Women in IT Security

Can the White House cyber workforce strategy bring more women into IT?

Kemba Walden, Acting Director of Office of the National Cyber Director, speaking at a White House press event announcing The National Cyber Workforce and Education Strategy. (Credit: White House)

Women — and all of us — want opportunities to grow our skills and careers, and do work that matters, while making a living wage. Cybersecurity offers that, and more. 

So how does the recently released 60-page document by the Biden administration help create the workforce we need, and does it do enough to bring women into the cyber workforce and address the gaps?   

The new White House National Cyber Workforce and Education Strategy presents a good plan for long term success. Short-term, it also suggests more emphasis on skills building and community colleges.

Other gaps exist that we can fill, and are not addressed. Also, educating the general public as well as teachers, administrators, and counselors within our K-12 schools are lofty goals without a clear plan. This includes educating and hiring teachers to support the program, where shortages already run rampant.

In women’s groups, including the Information Systems Security Association (ISSA), both women and men seek guidance to enter the field. These individuals have little idea of how to gain access, including security and technology degree holders, or those with multiple certifications. Some lack knowledge of the field or job demand, and many are not engaged in the field at all.

These individuals get to the point of a job search, without having any cybersecurity experience, and without mapping skills and expertise to in-demand job openings. Certifications are perpetuated as a magic entry pass. While it's also mentioned in the plan, colleges tend to emphasize certs, over experience and skills.

Moving forward, we have to acknowledge that the STEM professions have long been dominated by men and/or those who hold degrees. Traditionally, the cybersecurity profession has not recognized individuals with natural-inherent talents or recognized that good teams are a collection of those with a diversity of talents. ISSA, throughout its history, has always included men and women in its leadership capacity.  

Barriers for women

Today, the online job application systems also present entry barriers for women. Unrealistic job descriptions in terms of the experience employers are looking for and the general long length of the hiring process are major challenges. Here are some questions we need to ask as an industry:

  • How hard does a company make it to apply for its job openings?
  • How has the company set up the interview process for a candidate?
  •  How are newcomers and non-traditional employees onboarded? 
  •  How is the job and the organization sold?
  •  In hiring, how long are managers keeping positions open? 
  • Does the organization have flexibility or creativity built into its hiring for meeting demand and bringing in women and minorities? 

Within colleges, we must do more to ensure that students gain live experiences, and create a graduate requirement to complete one or two semesters for work credit hours. Yes, community colleges can support security experience, but only with a skills focus beyond the existing certification programs.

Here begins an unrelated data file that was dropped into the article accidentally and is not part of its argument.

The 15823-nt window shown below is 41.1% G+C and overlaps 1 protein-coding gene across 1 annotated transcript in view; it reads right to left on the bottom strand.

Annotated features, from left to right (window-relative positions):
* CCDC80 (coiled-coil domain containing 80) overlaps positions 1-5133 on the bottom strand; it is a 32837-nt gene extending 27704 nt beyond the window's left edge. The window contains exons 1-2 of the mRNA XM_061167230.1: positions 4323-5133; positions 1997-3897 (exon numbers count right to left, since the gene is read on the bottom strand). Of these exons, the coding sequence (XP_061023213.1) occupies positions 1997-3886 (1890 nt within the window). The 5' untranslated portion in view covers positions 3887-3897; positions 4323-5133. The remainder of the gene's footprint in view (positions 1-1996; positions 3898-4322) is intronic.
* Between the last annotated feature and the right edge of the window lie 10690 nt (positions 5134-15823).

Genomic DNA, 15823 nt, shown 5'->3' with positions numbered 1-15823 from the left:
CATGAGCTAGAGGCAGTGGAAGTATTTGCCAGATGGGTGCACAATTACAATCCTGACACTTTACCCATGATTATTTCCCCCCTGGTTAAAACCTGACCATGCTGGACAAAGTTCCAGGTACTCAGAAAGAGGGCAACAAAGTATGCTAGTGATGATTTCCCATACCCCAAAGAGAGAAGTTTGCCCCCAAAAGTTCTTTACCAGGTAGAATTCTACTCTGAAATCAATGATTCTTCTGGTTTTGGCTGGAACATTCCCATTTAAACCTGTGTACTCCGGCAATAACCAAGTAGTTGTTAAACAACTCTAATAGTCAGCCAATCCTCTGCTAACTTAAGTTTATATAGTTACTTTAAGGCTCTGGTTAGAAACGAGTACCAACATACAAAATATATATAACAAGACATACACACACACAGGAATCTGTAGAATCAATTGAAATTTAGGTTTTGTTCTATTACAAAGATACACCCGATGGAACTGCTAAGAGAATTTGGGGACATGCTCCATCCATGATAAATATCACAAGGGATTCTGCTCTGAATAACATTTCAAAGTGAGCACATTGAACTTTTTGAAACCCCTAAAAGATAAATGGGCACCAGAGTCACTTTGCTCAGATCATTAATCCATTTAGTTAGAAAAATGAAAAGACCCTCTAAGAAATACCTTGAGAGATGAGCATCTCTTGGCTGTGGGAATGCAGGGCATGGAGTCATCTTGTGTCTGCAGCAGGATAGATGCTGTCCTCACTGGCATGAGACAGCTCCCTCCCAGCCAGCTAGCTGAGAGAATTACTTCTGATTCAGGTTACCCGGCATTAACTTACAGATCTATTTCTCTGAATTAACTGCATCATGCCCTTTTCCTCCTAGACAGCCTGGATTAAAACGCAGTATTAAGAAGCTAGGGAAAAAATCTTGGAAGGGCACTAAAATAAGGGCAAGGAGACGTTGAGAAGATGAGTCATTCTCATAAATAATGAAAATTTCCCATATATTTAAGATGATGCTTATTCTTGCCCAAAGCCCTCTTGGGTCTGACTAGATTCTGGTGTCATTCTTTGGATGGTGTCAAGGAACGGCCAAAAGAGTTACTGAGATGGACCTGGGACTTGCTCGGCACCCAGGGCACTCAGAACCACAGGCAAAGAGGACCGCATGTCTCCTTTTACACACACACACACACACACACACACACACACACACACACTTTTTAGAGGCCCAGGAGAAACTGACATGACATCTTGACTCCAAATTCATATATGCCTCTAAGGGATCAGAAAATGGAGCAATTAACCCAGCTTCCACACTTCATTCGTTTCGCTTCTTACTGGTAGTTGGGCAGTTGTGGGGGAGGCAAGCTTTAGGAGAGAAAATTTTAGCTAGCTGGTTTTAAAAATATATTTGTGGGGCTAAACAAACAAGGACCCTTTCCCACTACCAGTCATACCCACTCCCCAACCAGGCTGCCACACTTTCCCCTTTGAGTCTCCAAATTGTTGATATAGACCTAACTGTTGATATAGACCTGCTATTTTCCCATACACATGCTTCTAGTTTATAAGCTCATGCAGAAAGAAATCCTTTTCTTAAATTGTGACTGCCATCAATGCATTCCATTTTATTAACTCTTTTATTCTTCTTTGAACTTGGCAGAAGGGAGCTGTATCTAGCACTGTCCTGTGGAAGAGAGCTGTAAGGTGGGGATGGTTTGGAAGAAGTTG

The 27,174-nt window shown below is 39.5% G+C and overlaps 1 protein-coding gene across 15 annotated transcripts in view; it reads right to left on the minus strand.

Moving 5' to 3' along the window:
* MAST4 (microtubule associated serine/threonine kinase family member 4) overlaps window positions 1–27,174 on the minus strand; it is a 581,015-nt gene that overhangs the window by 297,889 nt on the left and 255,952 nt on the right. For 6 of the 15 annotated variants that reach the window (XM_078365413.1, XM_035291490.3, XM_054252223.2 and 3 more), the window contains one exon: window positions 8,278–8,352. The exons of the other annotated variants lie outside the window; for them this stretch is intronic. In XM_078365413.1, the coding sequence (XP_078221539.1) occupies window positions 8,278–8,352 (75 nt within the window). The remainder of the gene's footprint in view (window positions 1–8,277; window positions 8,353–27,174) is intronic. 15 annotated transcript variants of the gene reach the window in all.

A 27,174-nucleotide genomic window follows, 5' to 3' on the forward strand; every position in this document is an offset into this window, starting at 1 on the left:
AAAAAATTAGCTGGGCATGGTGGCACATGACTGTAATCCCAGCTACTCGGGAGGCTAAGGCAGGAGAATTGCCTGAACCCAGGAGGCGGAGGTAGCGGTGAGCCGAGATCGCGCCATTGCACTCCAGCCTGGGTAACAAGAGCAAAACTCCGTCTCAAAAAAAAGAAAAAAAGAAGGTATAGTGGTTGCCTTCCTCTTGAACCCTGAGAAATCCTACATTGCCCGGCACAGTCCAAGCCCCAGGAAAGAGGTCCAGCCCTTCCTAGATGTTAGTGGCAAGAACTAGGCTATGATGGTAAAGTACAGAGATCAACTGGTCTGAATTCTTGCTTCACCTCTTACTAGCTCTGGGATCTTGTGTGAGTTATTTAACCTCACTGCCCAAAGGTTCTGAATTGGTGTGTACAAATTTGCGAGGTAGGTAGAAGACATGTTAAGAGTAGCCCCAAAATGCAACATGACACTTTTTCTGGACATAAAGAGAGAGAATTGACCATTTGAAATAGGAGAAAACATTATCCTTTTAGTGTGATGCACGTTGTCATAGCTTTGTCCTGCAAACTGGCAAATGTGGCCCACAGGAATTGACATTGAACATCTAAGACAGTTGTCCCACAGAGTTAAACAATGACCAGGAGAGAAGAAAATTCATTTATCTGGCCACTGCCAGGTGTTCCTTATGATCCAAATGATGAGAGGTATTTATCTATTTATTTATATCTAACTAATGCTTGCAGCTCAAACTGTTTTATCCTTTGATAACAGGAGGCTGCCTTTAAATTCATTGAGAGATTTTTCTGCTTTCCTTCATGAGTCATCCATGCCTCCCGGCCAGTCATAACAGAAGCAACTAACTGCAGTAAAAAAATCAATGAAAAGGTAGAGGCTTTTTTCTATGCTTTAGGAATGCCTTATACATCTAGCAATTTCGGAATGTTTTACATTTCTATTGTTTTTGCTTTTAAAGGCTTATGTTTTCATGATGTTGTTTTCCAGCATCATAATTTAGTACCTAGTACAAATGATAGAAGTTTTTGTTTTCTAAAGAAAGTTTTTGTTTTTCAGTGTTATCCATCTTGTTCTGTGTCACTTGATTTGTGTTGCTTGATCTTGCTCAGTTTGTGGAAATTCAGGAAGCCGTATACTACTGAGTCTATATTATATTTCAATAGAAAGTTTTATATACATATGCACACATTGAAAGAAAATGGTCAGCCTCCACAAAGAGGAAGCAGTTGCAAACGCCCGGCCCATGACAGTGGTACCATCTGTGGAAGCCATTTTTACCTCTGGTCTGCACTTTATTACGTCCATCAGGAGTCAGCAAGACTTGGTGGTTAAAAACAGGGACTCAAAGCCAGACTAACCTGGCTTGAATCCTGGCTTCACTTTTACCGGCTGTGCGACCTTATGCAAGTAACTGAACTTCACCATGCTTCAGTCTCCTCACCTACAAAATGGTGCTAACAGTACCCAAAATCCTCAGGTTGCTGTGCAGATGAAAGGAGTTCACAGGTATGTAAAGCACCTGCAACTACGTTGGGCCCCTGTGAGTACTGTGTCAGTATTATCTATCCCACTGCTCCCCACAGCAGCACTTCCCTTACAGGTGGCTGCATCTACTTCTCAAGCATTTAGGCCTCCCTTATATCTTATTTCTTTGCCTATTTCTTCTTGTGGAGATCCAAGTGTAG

Many managers still require degrees, and the White House program does address this. A degree opens doors, but it’s not required to hire in our field. Candidates should work on getting hired, building experience and furthering their education through an employer’s programs including tuition reimbursement. It grows the student while they earn, and avoids debt, while building and growing our workforce.

Companies can partner to bring in the U.S. Department of Labor’s Cybersecurity Apprenticeship Program. Engaging with the job seeker has been a gap for helping match them to programs like these and other academic and business partnerships across the country.  ISSA has been working to add these partners as resources on their web site. 

Security has opportunities beyond cybersecurity groups, including software and product development, sales and marketing, legal, privacy, and publishing. In my Women in Security book, we profile several women and their roles, and share experience on entering the field. We can publish a plethora of job types and opportunities, to highlight real possibilities.

Women should write more and speak more in our industry. Opportunities abound, to showcase skills and knowledge and create a platform.

I don’t personally see diversity, equity and inclusion (DEI) or male ally gaps, although DEI gets mentioned in the White House paper, and both are touted in our field. It’s a mindset and culture, attached to awareness and action. ISSA has always elected at least half the board as women.

Focus on the job and opt out of any negativity. If anti-women sentiment becomes prevalent among an organization’s senior leaders, it won’t change, and despite company policies, the organization will lose women and other employees. To create change, people have to BE the change, tops down. If it’s a toxic organization, move on.

About being a woman, I’ve been asked how many jobs I got as a consultant as a result. Exactly zero, is my answer. Package and showcase to exhibit skills and knowledge, not being a woman, or any other characteristic.

Women often seek mentoring without knowing exactly what they want. I find it better to take mentoring in tiny bites and collect expertise to gain or give mentoring tidbits across different people. We can all help, it takes a village. We can guide, but each person has to do their own legwork. 

The Biden administration paper presents a good overall plan. It has gaps that many of us can help fill starting today. Each of us can play a role.

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